Amanda’s Story: Determination Led to Career in Accounting

Amanda acquired a disability as an adult, and now uses a wheelchair. Re-learning how to live life sharpened her skills in innovation and problem solving. Amanda discovered she had skills in accounting and analysis as well, which led her to a job at EY.

On April 19, 2008, Amanda and a few of her friends went snowboarding up at Whistler Blackcomb. On the last run of the day, while Amanda was heading to the lift, the edge of her snowboard got caught up in something. She started to slide but couldn’t stop and was going so fast that before she knew it, she was going over an edge. Amanda fell off a cliff—a ten story cliff—she was airlifted to the hospital and was told the chances of walking again were slim to none. In a matter of minutes, she had sustained a spinal cord injury resulting in the paralysis of her lower extremities. This would re-shape the course of her life onwards.

At the time of the accident, Amanda was studying Health Sciences at SFU. The life-altering injury led her to take a break from school. She was in inpatient rehab for three months, learning how to live with a spinal cord injury and how to use a wheelchair. She had to learn how to get around in a wheelchair and how to overcome outdoor obstacles such as climbing hills, jumping up and down curbs, going up and down escalators, how to transfer her body to and from her chair to the bed, bathtub, car, etc. without having the use of her legs.

As Amanda transitioned from rehab to home, she started to do bookkeeping for her aunt—work she could do from home. She worked for her aunt for two years, gaining skills in basic accounting.

After working from home for a couple years and getting used to her new life, Amanda decided she wanted to get back to being active. Prior to her accident, she was an athlete and used to snowboard and play soccer and volleyball. Her boyfriend at the time (who became her husband) had suggested she try wheelchair basketball—she had tried it briefly at the rehab centre and enjoyed the experience, and she decided to do just that. She worked with a coach and started to learn this new sport. Amanda, a natural athlete, excelled in the sport and was invited to a national team training camp in January 2013 and made the Canadian national team at the first tryouts. Her goal was to play in the 2016 Paralympian Games.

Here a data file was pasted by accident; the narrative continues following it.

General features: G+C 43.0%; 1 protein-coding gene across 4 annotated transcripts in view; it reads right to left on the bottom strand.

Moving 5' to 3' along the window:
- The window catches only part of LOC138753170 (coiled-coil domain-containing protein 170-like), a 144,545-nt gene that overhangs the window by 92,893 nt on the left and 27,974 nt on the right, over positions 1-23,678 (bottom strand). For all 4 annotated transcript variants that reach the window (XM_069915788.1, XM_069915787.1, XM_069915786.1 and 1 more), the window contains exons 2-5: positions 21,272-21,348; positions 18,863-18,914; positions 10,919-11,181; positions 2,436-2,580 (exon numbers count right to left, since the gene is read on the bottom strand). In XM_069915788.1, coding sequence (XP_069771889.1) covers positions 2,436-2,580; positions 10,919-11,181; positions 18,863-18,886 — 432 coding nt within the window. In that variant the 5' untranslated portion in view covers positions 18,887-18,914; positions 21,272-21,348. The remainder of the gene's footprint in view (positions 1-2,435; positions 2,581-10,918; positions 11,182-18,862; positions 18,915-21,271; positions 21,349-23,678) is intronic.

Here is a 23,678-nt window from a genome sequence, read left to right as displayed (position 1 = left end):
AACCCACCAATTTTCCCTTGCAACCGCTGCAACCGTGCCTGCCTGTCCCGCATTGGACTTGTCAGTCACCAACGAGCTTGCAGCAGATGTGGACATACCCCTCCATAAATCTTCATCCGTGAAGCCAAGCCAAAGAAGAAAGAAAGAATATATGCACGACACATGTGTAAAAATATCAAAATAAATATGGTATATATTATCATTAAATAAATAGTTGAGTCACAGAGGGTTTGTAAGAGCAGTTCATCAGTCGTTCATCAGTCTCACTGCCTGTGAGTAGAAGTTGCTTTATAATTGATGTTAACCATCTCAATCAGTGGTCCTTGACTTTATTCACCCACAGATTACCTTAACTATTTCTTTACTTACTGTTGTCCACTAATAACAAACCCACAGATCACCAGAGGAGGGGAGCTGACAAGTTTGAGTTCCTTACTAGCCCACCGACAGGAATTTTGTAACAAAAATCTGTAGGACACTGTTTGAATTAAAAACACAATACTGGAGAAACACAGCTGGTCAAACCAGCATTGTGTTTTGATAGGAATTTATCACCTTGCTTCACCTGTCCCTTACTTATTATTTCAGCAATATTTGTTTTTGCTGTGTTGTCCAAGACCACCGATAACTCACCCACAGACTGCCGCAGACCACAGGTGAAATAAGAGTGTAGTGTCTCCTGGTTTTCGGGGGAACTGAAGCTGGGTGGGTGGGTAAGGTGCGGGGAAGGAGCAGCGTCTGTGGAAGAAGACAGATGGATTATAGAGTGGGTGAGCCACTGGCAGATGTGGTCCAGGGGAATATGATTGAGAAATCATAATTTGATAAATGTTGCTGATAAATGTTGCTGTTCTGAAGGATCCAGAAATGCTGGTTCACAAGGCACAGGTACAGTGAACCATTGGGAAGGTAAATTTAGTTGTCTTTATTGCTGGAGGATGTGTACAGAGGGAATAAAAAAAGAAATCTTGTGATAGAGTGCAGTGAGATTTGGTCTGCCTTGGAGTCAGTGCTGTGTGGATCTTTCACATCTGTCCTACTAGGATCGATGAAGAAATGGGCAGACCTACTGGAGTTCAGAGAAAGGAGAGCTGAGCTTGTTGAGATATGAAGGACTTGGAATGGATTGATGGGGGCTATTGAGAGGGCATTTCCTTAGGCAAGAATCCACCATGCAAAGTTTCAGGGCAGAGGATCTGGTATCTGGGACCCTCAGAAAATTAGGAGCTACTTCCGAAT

Training was time consuming and difficult, especially for Amanda who had made the decision to go back to school as well. She was finishing her health sciences degree at SFU, and then took the Diploma Accounting Program (DAP) at UBC. Amanda’s determination and hard work led to two victories—winning the Women’s Wheelchair Basketball World Championships in 2014, and ultimately competing in the 2016 Paralympian Games in Rio.

Knowing that she wanted to transition from being an athlete to working as a Chartered Professional Accountant (CPA), Amanda started to attend networking events focused on life after sport. It was at an event in 2016 that she networked with various individuals inside and outside of the sporting world and was introduced to a partner at EY, Sam. Sam and Amanda kept in touch, and fast forward 2 years—Amanda was working at EY.

“When I attended the Big 4 firm information event, I could immediately tell EY was different,” Amanda comments.

“They talked about their business, but it was clear that their unique differentiator was how diverse and inclusive they were. Their message was all about their people.”

“What I learned in the last decade is how cautious people are of interacting with me. They tiptoe awkwardly around me as if they are unsure how to treat me or speak with me. They are unsure of how much help I may need. What I want people to know is that I am self-sufficient and don’t normally need help and will ask for help if needed. The best approach is to just ask the individual if they require any assistance instead of assuming what is best for them. For any person, only the individual will know what works best for them.” says Amanda.

When asked what adjustments EY makes for her, she listed:

  • She was given a desk on the floor with an accessible washroom.
  • Though many of her peers hotel between desks on the various EY floors, she has an assigned desk that meets her needs.
  • Whenever she gets booked on an audit, her firm asks the client about the accessibility of their location. If not accessible, EY works through an alternative option (bringing the files to an accessible room), or switching clients with a peer.
  • They provided an ergonomic assessment to ensure her desk and computer are set up in an accessible way.

“I truly appreciate working at EY because I know they want me to succeed. One evening, while working late, the one elevator was not working and it was hard for me to get back up to my office from the mall floor after having grabbed dinner. I mentioned this to EY and they were on the phone with the building manager as soon as I mentioned it.

EY advocated for me. This small gesture shows how much they care about me, and my success here – and it makes me proud to work for a great company that cares about their people, in turn, I work harder for them every day.” says Amanda.


Amanda has since moved on from her role with EY. This piece has been edited to reflect this and is kept on our site with her permission.

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